Eastern Hognose Snake

Common Name - Eastern Hognose Snake

Category - Reptiles

Scientific Name - Heterodon platirhinos

Kingdom - Animalia

Phylum - Chordata

Class - Reptilia

Order - Squamata

Family - Colubridae

Genus - Heterodon

Species - platirhinos


Description - Yellowish to greenish non-venomous snake; dark blotches down back, but may be all black with no pattern; spots on sides alternate with blotches on back; upturned snout; wide neck; enlarged tooth in back of mouth

Size - 15 - 36 in. (38.1 - 91.44 cm) long

Ecological Role - Hognose snakes are terrestrial snakes and prey upon toads, other amphibians, and fish. They are preyed upon by red-tailed hawks, barred owls and other snakes such as kingsnakes, racers, black rat snakes, and cottonmouths.

Fun Facts - The eastern hognose snake will flatten its head and neck and hiss loudly when threatened. It may also roll over and appear to be dead. When this snake is not feeding it can be found burrowed into loose soil. The upturned snout and flat head help this snake dig its own burrows.

This snake's scientific name Heterodon means different tooth, referring to enlarged teeth found in the back of the snake's mouth. The hognose snake will use their specialized teeth to assist when preying upon toads. Toads will puff themselves up with air, making it appear that they are too large to swallow; the hognose snake will pop them with using their teeth just like a balloon. This behavior has earned it some colorful names including puff adder and blow viper.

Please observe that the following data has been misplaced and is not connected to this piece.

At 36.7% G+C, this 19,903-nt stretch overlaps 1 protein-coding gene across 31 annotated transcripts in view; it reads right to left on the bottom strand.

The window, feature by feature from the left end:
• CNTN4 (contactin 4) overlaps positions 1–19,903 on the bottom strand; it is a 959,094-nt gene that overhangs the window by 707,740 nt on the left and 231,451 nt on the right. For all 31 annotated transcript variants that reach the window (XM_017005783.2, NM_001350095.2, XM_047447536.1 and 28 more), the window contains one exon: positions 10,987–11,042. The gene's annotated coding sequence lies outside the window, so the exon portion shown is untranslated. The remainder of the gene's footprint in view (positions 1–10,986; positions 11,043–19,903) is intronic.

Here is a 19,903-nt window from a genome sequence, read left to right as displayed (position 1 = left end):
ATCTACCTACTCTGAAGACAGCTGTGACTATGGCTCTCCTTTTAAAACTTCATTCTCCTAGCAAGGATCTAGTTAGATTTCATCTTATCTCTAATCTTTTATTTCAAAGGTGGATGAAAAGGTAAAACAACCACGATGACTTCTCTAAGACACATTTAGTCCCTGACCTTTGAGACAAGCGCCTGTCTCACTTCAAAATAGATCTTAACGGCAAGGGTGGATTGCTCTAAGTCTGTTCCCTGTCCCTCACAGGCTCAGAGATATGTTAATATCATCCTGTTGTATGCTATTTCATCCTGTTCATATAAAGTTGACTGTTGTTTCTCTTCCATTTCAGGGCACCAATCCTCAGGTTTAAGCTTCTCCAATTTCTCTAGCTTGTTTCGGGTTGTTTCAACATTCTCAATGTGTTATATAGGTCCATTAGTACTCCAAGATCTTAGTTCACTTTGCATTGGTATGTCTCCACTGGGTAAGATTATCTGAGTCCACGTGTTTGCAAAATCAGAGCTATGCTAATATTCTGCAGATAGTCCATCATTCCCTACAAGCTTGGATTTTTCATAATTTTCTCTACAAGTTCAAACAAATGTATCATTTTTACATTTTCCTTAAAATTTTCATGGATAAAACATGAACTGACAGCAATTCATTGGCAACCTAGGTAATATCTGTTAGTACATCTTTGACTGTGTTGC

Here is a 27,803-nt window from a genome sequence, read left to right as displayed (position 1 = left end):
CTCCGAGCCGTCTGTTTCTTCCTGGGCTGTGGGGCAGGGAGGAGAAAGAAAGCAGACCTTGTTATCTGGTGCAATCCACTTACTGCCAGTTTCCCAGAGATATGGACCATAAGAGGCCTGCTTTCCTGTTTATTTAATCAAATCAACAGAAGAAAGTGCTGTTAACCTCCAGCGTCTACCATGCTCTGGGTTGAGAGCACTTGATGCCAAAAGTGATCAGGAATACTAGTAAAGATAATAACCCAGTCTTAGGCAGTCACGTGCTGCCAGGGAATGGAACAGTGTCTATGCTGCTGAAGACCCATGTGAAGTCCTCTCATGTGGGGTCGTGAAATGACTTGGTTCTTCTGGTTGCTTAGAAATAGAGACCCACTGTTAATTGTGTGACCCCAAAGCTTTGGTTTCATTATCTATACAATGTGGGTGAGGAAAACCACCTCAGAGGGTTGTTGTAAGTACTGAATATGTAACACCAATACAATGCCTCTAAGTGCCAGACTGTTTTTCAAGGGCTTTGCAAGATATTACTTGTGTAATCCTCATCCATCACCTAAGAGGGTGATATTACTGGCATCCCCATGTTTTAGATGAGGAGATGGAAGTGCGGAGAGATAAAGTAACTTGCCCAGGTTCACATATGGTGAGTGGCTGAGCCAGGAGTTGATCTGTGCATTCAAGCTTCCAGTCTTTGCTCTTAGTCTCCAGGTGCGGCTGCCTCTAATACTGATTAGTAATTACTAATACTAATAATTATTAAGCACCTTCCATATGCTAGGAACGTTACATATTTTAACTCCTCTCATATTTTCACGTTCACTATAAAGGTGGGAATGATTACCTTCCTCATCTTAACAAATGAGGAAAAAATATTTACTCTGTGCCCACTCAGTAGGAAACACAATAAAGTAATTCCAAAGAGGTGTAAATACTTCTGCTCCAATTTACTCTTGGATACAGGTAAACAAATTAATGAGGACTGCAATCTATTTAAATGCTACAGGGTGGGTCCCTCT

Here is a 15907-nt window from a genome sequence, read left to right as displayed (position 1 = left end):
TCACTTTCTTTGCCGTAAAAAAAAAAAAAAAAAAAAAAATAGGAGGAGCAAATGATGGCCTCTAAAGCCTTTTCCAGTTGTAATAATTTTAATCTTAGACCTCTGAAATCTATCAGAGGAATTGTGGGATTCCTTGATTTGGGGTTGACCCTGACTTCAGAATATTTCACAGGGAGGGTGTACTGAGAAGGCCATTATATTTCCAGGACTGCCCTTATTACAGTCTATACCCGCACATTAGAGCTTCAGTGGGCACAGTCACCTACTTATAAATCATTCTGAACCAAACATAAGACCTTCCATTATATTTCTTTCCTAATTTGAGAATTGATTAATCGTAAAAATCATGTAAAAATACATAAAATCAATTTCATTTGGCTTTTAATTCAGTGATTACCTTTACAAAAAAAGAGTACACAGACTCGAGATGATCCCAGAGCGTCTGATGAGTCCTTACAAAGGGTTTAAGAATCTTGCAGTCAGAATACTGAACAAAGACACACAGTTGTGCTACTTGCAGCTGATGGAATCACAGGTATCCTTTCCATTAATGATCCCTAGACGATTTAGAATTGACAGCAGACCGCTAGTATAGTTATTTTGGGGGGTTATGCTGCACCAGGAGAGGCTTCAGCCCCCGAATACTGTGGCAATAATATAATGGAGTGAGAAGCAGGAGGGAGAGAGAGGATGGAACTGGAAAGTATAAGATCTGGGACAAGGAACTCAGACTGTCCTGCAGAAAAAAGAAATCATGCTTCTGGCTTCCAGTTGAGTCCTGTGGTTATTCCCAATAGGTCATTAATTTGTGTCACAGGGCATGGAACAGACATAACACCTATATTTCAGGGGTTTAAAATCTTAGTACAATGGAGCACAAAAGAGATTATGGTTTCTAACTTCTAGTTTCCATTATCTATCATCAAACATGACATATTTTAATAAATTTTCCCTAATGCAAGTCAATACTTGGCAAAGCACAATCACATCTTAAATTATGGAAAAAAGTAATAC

Food - Primarily toads; occasionally frogs, fish, newts, salamanders


Nest - Shallow cavity in loose soil or under rocks

Breeding - Spring, after emerging from hibernation

Eggs - 15 - 36 cream colored, thin-shelled eggs are laid June - July

Habitat - Open woodlands, especially along edges; fields; woodland meadows; prefers sandy soils

Kentucky Distribution - Statewide

Life Cycle

Life Span

Life Stage


Seasonal Changes - The hognose snake uses its upturned snout and flat head to dig a burrow for hibernation beginning in late October or early November. It comes out of hibernation during late March or early April.





Young - Born August - September; 6 - 9 in. (15.24 - 22.86 cm) long at birth; much brighter in color than adults; large heads

What We Can Do - Protect toad habitat. A decline in toads due to herbicides and pesticides could lead to a decline in this snake species.


Diagnosis and Control

Interesting Facts

Contributed By

Website - www.herpnet.net/Iowa-Herpetology